Obamacare and the Origination Clause III: Propose or Concur with Amendments

In this third post on the Origination Clause, I turn to language in the Clause that is not entirely clear: “All Bills for raising Revenue shall originate in the House of Representatives; but the Senate may propose or concur with Amendments as on other Bills”  What does this italicized language mean?

Perhaps the most obvious interpretation is that it is referring to two situations: (1) the Senate may propose Amendments or (2) the Senate may concur with Amendments.  In the second situation, the Constitution allows the Senate to take the House bill, amend it, pass it, and then send it to the House.  If the House approves it, then the bill is passed by the Congress as a whole.  In the first situation, the Senate merely proposes amendments to the bill but does not pass them.  If the House likes some of the proposals, it passes them as part of the bill and then sends that bill to the Senate for passage.

One question about this interpretation is why the Constitution would have specified both options.  My guess is that it was done to reflect the fact that historically (in the British Parliament, in the American colonies, and in the independent American states) both actions were taken by upper houses in responses to money bills passed by lower houses and were controversial under the constitutional rules then in play, which often gave the lower House significant power over money bills.  If memory serves, I believe that some upper houses would propose taxes that differed from those offered by the lower house and the lower house refuse to even read the proposals.  Thus, the Origination Clause makes clear that the Senate has the right either to make proposals to the House or to amend the House bill and pass the amended bill in the Senate.

Does any of this have implications for the Obamacare lawsuit?  It may.  Consider these two possible implications.  First, Andrew Hyman argues in an entertaining post that “concur with amendments” requires some sort of actual agreement with what the House did.  That might be the meaning of “concur” but if the interpretation I mention here is correct, then Hyman’s suggestion is probably not right.  Instead, the “concur with amendments” language would simply refer to the Senate passing an amended bill as opposed to proposing one without passing it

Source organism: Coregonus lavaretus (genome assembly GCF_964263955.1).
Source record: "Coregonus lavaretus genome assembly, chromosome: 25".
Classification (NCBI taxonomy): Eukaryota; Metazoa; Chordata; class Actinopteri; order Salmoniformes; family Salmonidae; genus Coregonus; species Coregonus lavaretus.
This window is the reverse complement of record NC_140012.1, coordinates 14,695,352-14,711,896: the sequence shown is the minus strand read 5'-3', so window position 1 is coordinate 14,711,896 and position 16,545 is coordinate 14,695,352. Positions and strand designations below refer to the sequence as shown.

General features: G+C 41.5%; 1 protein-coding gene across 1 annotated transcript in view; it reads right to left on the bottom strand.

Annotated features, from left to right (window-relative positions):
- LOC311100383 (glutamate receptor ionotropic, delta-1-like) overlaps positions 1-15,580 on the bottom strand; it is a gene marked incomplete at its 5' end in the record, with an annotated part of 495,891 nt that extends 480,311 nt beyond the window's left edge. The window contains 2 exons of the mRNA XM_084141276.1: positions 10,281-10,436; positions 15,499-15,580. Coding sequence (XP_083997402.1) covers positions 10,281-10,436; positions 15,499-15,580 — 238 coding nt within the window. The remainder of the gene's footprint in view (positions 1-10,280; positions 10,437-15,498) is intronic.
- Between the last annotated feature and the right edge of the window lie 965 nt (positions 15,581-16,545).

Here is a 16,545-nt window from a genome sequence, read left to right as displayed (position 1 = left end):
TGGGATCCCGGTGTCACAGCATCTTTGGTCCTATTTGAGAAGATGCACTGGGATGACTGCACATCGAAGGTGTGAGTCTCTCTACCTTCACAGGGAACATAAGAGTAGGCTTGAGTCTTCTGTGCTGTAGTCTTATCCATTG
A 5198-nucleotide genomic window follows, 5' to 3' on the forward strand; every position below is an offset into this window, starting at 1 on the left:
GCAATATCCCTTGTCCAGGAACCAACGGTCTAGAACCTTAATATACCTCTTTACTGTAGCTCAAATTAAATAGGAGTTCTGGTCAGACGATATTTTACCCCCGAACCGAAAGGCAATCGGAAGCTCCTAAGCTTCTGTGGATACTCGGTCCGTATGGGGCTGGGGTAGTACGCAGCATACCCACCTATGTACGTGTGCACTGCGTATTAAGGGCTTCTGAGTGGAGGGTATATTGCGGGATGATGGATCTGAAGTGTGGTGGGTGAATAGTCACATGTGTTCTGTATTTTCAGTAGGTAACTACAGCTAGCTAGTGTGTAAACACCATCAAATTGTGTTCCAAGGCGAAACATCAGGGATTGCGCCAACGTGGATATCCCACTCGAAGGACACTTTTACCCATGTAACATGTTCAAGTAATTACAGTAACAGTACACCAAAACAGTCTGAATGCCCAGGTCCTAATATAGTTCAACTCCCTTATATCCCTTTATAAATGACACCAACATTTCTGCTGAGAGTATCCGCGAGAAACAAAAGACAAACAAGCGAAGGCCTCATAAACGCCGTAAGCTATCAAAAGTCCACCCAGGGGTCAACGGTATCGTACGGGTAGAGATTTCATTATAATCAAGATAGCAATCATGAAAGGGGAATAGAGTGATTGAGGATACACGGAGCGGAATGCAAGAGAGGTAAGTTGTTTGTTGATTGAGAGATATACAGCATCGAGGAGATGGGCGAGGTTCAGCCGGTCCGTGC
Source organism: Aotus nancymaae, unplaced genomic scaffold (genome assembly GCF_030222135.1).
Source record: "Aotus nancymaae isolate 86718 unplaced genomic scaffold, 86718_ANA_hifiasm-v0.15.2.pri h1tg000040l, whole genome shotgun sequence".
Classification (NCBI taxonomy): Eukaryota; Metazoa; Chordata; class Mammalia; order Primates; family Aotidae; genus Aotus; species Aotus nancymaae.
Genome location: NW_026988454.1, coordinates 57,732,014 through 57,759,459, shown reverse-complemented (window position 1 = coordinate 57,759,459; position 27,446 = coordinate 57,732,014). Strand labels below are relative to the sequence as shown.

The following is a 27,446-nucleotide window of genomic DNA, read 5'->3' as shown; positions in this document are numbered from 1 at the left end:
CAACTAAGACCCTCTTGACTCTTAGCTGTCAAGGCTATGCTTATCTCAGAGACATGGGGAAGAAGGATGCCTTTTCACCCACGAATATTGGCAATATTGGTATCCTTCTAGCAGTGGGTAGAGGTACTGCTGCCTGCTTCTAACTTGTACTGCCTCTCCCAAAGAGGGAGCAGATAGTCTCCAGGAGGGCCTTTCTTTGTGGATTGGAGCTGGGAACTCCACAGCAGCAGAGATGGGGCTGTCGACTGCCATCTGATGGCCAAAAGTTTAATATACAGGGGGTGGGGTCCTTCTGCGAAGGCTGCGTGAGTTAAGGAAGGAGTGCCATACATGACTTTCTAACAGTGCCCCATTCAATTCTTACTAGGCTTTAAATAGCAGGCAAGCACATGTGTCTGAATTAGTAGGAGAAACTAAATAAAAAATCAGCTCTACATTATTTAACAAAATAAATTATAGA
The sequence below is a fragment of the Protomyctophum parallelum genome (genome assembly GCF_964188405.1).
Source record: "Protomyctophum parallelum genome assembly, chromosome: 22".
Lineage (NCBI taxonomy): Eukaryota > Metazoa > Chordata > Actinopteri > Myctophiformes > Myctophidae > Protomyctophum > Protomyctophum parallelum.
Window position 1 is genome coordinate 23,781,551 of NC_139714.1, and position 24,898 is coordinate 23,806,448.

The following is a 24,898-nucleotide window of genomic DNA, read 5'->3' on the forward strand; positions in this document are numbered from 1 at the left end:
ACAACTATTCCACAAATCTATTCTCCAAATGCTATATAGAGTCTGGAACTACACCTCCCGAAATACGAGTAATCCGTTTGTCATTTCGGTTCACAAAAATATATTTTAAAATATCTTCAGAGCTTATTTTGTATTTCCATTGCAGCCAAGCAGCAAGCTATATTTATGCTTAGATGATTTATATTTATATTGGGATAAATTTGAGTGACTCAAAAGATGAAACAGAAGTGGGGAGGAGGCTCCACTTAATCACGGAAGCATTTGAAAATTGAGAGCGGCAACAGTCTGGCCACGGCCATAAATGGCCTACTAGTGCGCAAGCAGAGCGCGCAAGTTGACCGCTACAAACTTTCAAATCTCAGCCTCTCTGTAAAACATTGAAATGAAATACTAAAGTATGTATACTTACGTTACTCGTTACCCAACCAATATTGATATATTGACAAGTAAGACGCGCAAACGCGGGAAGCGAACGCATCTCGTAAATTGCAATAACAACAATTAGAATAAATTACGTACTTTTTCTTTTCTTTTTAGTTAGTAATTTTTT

Second, one might argue that the proposal power was added to address the situation when the Senate attempted to make a large amendment to the House’s bill, including at the extreme entirely replacing it.  If the Senate were to do that, one might argue that the House could not pass that amended bill in the Senate.  Instead, the Senate would have to propose the amendment and send it back to the House to pass.  If the Houses passes it, then the Senate can pass it afterward.  Under this interpretation, the proposal power was added to address the situation involving large amendment and what the Senate did with Obamacare by replacing the bill and passing it was not allowed.  While this is possible understanding of the Clause , one would want some significant evidence from the Framing era before taking it very seriously.

Mike Rappaport

Professor Rappaport is Darling Foundation Professor of Law at the University of San Diego, where he also serves as the Director of the Center for the Study of Constitutional Originalism. Professor Rappaport is the author of numerous law review articles in journals such as the Yale Law Journal, the Virginia Law Review, the Georgetown Law Review, and the University of Pennsylvania Law Review.  His book, Originalism and the Good Constitution, which is co-authored with John McGinnis, was published by the Harvard University Press in 2013.  Professor Rappaport is a graduate of the Yale Law School, where he received a JD and a DCL (Law and Political Theory).

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Comments

  1. Andrew says

    Interesting. A few quick points….

    I don’t think the House of Lords (in parliament) was allowed to amend any revenue-raising bills. It was take-it-or-leave-it. Americans loosened that practice, and the phrase you’re analyzing was copied verbatim from the Massachusetts Constitution of 1780 (written mostly by John Adams).

    The phrase “as on other bills” was also copied verbatim from the Massachusetts Constitution, and I hope you’ll analyze that too. If an amendment practice is completely unknown for non-revenue bills, then I would think it is constitutionally dubious (at best) for revenue bills.

    Regarding whether the Senate here “proposed” or instead “concurred”, you contend that the Senate did the latter. But what did they “concur” with? Surely it wouldn’t make sense to say that the Senate concurred with itself. Nor would it make sense to say that the Senate concurred with some future action by the President or by the House. So are you saying that the Senate “concurred” with the enacting clause and bill number written by the House, and that that’s sufficient concurrence to satisfy the origination clause? My sense is that merely approving a bill number and enacting clause is not “concurring” in any meaningful way.

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